“In the absence of The Hobbit, visitor arrivals would be less than even we’re forecasting now,” he said in an interview. “The exchange rate would still be high, fuel prices would be high and the global economy would be weak.”
Prime Minister John Key, a former head of foreign exchange at Merrill Lynch & Co., promised Warner Bros Productions Ltd. as much as $25 million in subsidies in 2010 to film the Hobbit movies in the country after the studio demanded incentives to offset the currency’s gain.
“It certainly was the right decision,” said George Hickton, former chief executive of Tourism New Zealand and now a director of Hobbiton, where tourists can visit the hobbit village movie set. “Having these films made in New Zealand is critically important. They’re what I call three-hour television commercials.”
Tourism New Zealand in August began a “100% Middle Earth” advertising campaign that compares the nation’s attractions to scenes in the Tolkien stories.
The country that made bungee jumping famous also has other attractions, such as vineyards, geothermal hot pools and skiing. It last year hosted the Rugby World Cup, which attracted more than 130,000 visitors over six weeks and was won by the nation’s All Blacks rugby team.
“People don’t want to come here just to see the hobbits’ little huts,” said Dave Brennan, owner of Kotane, a Christchurch-based Maori culture tourism business. “It’s part of the trigger, but it’s not the be-all and end-all.”
Key flies to Los Angeles today to boost his nation’s film industry, attending a dinner with Hollywood studio chiefs, hosted by James Cameron and Jon Landau, the director and producer of “Avatar,” which was partly made in New Zealand. The visit “is about jobs for New Zealanders,” Key said in a release this week.
“It’s not easy at the moment when you’ve got a high exchange rate, you’ve got a depressed international environment, when your lifeblood is whether people come from overseas to visit,” he said at a tourism conference in Wellington yesterday.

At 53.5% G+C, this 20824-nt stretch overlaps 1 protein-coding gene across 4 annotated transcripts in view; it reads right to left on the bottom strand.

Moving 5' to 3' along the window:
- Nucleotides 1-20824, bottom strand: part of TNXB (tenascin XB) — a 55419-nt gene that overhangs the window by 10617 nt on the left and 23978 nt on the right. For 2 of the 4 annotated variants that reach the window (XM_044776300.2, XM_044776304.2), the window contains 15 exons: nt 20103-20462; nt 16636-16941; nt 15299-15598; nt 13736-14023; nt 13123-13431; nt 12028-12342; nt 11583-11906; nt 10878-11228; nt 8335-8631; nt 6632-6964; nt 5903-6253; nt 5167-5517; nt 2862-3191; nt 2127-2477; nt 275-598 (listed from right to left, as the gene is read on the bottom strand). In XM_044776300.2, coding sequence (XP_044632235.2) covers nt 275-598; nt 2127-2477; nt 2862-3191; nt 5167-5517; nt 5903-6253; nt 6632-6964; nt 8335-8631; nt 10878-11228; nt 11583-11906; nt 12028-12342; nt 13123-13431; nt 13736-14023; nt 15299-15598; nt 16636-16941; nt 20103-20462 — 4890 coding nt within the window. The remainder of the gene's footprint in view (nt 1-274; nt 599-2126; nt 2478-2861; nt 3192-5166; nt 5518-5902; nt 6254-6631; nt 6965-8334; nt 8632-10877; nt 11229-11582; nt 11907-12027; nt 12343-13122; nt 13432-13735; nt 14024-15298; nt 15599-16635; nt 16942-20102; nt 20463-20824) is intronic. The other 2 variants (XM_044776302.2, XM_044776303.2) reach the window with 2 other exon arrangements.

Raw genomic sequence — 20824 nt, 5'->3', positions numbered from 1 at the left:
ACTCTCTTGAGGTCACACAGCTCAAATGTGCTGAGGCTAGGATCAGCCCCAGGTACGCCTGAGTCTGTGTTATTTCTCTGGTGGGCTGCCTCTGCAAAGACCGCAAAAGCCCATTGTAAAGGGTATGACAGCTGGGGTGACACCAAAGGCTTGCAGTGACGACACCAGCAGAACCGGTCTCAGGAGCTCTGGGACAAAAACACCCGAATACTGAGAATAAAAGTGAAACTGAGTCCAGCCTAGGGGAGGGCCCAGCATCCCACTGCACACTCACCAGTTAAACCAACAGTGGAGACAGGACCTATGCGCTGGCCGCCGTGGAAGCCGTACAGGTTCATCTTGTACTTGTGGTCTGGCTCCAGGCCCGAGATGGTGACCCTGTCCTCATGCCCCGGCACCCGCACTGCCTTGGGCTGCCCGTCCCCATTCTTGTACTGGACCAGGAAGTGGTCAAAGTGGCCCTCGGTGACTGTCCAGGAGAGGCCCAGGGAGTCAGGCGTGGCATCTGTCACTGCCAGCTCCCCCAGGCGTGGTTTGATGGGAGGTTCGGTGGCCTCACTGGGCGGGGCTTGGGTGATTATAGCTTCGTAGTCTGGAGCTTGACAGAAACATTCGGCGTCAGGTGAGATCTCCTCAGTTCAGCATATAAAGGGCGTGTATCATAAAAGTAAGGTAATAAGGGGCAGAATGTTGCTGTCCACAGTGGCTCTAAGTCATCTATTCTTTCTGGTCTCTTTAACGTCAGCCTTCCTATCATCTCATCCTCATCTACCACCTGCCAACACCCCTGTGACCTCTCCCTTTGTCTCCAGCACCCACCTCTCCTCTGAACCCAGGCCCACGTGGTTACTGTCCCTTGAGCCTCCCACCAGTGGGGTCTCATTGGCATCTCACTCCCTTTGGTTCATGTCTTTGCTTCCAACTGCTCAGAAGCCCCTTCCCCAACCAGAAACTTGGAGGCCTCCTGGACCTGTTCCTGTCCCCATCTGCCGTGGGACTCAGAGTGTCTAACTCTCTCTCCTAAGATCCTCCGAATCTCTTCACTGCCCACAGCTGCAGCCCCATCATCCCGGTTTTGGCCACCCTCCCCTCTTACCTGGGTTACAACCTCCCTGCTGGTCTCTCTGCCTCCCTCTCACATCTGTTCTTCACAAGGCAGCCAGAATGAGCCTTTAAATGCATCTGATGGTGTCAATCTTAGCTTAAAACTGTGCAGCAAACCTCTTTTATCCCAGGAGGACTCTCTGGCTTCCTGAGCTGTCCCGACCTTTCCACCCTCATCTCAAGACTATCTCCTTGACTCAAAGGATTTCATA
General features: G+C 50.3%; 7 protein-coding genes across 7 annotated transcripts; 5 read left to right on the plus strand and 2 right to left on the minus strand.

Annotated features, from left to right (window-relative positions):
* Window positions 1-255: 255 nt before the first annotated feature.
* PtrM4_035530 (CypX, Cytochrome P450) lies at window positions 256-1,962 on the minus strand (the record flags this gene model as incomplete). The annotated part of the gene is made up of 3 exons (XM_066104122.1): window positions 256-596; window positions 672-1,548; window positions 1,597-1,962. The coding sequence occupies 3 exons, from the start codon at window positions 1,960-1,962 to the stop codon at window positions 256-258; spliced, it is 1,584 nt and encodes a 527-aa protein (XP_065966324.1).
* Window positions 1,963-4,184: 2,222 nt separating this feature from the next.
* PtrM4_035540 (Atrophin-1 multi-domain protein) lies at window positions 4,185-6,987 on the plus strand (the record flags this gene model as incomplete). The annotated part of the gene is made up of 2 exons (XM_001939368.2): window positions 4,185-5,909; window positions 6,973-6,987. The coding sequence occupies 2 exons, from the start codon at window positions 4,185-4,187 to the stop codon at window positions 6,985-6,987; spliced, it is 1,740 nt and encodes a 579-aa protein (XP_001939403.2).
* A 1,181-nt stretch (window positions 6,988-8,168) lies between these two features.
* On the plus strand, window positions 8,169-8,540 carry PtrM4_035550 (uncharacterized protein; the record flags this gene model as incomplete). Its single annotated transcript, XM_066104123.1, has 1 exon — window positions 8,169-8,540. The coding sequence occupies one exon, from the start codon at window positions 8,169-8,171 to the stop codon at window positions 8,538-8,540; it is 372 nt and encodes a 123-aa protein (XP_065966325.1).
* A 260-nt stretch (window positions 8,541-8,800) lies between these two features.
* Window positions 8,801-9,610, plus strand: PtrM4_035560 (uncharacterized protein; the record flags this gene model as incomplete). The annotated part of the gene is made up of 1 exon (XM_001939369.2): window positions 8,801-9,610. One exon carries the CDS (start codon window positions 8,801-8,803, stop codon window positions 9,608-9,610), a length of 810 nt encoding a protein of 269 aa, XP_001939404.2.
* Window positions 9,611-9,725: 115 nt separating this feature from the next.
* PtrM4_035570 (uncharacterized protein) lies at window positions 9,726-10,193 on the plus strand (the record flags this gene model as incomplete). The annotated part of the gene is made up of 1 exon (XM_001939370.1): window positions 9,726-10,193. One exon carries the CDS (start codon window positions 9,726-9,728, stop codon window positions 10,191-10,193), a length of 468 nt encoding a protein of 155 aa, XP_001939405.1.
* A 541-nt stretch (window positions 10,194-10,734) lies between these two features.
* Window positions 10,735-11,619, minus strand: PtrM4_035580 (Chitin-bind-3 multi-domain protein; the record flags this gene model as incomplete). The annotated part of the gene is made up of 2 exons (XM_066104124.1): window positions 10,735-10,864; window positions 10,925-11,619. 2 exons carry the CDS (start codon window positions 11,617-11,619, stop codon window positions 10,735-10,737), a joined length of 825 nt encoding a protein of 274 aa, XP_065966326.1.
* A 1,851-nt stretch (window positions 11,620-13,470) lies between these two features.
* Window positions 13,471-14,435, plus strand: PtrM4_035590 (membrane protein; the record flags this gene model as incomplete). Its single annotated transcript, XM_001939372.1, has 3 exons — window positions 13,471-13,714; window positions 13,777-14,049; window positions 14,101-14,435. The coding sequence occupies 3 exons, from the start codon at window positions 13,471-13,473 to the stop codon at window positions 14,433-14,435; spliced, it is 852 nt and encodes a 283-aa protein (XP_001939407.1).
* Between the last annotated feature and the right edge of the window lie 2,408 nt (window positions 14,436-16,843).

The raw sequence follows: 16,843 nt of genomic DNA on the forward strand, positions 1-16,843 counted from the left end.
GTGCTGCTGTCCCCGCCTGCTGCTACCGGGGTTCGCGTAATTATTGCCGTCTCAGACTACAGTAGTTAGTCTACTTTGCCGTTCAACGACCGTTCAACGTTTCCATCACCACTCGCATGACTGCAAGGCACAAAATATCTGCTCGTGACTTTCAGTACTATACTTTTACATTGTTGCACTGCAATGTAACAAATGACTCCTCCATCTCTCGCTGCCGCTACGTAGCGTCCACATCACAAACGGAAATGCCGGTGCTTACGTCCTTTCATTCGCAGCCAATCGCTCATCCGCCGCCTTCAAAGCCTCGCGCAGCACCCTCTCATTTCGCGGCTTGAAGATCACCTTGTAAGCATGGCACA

The screen industry contributed almost NZ$3 billion to the economy last year, according to Statistics New Zealand. The country’s production spending for film and television totaled NZ$307 million in 1998-99, according to a 2002 report by NZIER.
New Zealand’s economy needs more than Jackson’s talent to propel growth. The jobless rate rose to 6.8 percent in the second quarter, manufacturing industry is shrinking and the government is selling about NZ$6 billion in assets to cut debt and rebuild Christchurch. Growth may fail to meet the 0.6 percent target for the third quarter, the Treasury Department said on Oct. 1.
“There is no magic bullet out there that’s suddenly going to turn New Zealand into a high-growth economy,” Cameron Bagrie, chief economist at ANZ New Zealand, said in an interview. The nation needs support “from multiple sectors.”
The Rings trilogy contributed NZ$352.7 million to the film industry over about four years, according to the NZIER report. With the flow-through tourism spending benefits in just 2004, the three earlier movies may have had a combined boost of at least NZ$700 million, according to Statistics New Zealand.
“It’s a business that governments seem to want to attract,” Joe Letteri, the Oscar-winning effects supervisor at Weta Digital who created the slimy, half-naked Gollum creature for the films, said in an interview. “There’s a lot of high tech that goes with it, and there’s a lot of things that spill out to the rest of the community.”
Weta Digital, co-owned by Jackson, is part of the campus-style village of studios in the Wellington suburb of Miramar. Cameron, who bought more than 1,000 hectares of farmland an hour’s drive away, will “almost certainly” make two sequels to “Avatar” in Miramar, he told the New York Times in July.
Four years ago, Jackson’s studio opened The Weta Cave, a museum and memorabilia shop that houses the Gandalf statue and sells hand-made swords for as much as $8,000. Tim Launder, General Manager of Weta Ltd., said he expects visitor numbers to rise by about 50 percent after the first Hobbit film comes out.
“People fly down from America or Europe to come and pick up their swords and scabbards, with tears running down their cheeks,” he said.